The commission has heard evidence from former Air Force employee Lieutenant-Colonel Christine Anderson, whose career effectively ended the day the Airbus landed at the national key point.
Anderson is the first witness to appear before the inquiry, which resumed its work on Tuesday.
In charge of movements at Waterkloof, Anderson was put on special leave for about two years and then took early retirement without ever returning to work. A defence force inquiry cleared her of any wrongdoing.
Lt-Col Christine Anderson said that it was not her job to question who the passengers were on the Airbus 330, which had received the necessary official clearance to land there.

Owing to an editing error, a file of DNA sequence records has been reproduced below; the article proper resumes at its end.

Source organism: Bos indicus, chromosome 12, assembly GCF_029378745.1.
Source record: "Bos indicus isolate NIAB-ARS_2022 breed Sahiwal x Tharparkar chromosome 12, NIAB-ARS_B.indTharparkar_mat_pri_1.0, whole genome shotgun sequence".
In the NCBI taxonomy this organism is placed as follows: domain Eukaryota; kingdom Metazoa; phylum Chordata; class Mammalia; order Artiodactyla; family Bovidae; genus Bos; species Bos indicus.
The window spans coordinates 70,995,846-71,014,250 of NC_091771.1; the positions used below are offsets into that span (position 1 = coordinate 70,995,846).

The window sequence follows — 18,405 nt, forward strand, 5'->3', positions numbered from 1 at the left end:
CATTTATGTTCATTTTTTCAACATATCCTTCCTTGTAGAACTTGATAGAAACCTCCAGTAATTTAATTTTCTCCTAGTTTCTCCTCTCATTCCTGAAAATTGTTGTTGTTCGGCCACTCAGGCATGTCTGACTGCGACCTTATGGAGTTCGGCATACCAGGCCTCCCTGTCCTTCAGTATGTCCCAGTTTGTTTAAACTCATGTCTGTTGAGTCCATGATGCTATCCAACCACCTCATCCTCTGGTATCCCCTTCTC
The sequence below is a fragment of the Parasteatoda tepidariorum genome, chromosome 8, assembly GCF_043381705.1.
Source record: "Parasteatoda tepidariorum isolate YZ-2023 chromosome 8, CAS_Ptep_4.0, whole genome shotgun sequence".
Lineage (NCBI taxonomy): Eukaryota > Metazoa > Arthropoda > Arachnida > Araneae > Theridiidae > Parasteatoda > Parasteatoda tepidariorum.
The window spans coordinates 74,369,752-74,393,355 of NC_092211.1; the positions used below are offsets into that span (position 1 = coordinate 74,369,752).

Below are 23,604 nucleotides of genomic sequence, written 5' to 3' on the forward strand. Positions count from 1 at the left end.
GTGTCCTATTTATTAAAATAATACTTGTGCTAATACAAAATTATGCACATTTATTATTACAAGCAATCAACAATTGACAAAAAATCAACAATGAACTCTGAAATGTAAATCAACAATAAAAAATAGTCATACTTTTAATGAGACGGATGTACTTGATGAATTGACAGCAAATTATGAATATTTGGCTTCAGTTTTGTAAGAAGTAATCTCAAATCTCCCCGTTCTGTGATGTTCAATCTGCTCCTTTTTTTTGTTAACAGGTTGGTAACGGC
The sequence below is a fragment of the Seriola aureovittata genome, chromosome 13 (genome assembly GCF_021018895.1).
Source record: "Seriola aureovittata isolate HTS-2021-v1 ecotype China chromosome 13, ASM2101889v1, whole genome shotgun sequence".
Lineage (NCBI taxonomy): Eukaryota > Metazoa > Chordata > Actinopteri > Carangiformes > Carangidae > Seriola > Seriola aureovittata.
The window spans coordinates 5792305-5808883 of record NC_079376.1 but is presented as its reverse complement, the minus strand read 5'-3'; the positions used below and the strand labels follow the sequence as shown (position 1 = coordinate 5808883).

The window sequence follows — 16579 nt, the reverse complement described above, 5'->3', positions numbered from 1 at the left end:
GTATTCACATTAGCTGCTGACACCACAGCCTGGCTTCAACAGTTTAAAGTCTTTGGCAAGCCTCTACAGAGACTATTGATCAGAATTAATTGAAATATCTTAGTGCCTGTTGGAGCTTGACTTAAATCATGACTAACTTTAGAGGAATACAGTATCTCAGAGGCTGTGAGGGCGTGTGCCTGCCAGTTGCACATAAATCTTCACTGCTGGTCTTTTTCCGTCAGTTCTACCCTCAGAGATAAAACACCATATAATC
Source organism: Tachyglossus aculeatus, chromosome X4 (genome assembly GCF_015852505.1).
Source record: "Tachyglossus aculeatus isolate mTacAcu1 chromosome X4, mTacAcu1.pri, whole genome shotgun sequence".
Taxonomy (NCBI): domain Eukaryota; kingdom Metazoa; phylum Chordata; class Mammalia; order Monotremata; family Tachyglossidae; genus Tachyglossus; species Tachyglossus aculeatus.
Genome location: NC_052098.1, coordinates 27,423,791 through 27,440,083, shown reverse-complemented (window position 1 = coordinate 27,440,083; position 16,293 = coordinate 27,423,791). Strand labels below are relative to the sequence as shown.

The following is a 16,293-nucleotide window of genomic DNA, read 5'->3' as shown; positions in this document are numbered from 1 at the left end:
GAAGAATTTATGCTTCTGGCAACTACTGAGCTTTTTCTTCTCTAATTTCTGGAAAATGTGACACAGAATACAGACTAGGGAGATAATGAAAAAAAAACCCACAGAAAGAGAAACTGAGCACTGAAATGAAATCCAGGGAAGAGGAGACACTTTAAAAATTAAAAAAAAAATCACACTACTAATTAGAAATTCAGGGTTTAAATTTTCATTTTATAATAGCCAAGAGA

But she told the state capture inquiry she realised things weren’t above board when it appeared that no ministers were on the plane, as she’d been told there would be.
"The ministers were never introduced, so I assumed at that stage there were no ministers or the ministers were kept private. If you look at all the people that arrived there, all the additional helicopters, the vehicles – that has never happened before.
"I mentioned to (evidence leader) Advocate Norman yesterday that, at one stage, it felt like the base was captured by this Indian delegation."
Anderson says traditional dancers performed and a fleet of helicopters, vehicles and two fixed-wing aircraft stood by to ferry passengers to Sun City.
She also says it was unusual that then-chief protocol officer Bruce Koloane repeatedly told her former president Jacob Zuma was aware of plans for the landing, as this had also never happened before.